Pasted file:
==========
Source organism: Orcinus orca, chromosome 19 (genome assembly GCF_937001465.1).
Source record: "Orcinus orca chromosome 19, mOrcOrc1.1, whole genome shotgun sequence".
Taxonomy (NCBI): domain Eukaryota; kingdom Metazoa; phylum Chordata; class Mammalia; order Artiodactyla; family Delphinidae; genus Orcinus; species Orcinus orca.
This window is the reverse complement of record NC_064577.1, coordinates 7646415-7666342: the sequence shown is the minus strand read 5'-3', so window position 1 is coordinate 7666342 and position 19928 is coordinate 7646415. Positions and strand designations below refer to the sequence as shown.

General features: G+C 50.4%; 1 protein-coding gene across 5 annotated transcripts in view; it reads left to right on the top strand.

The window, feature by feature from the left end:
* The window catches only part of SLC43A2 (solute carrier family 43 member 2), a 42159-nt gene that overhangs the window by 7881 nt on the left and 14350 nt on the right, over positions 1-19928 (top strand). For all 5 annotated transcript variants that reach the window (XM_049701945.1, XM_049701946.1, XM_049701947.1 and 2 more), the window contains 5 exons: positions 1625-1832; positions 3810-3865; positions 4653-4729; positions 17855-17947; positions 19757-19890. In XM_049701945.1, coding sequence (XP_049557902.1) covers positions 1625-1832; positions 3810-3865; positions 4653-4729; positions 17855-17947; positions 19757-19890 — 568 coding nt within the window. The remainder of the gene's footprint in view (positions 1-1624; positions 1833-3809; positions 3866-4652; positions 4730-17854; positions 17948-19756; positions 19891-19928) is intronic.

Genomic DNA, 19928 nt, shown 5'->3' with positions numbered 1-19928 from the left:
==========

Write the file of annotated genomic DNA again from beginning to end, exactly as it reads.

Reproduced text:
Source organism: Orcinus orca, chromosome 19 (genome assembly GCF_937001465.1).
Source record: "Orcinus orca chromosome 19, mOrcOrc1.1, whole genome shotgun sequence".
Taxonomy (NCBI): domain Eukaryota; kingdom Metazoa; phylum Chordata; class Mammalia; order Artiodactyla; family Delphinidae; genus Orcinus; species Orcinus orca.
This window is the reverse complement of record NC_064577.1, coordinates 7646415-7666342: the sequence shown is the minus strand read 5'-3', so window position 1 is coordinate 7666342 and position 19928 is coordinate 7646415. Positions and strand designations below refer to the sequence as shown.

General features: G+C 50.4%; 1 protein-coding gene across 5 annotated transcripts in view; it reads left to right on the top strand.

The window, feature by feature from the left end:
* The window catches only part of SLC43A2 (solute carrier family 43 member 2), a 42159-nt gene that overhangs the window by 7881 nt on the left and 14350 nt on the right, over positions 1-19928 (top strand). For all 5 annotated transcript variants that reach the window (XM_049701945.1, XM_049701946.1, XM_049701947.1 and 2 more), the window contains 5 exons: positions 1625-1832; positions 3810-3865; positions 4653-4729; positions 17855-17947; positions 19757-19890. In XM_049701945.1, coding sequence (XP_049557902.1) covers positions 1625-1832; positions 3810-3865; positions 4653-4729; positions 17855-17947; positions 19757-19890 — 568 coding nt within the window. The remainder of the gene's footprint in view (positions 1-1624; positions 1833-3809; positions 3866-4652; positions 4730-17854; positions 17948-19756; positions 19891-19928) is intronic.

Genomic DNA, 19928 nt, shown 5'->3' with positions numbered 1-19928 from the left: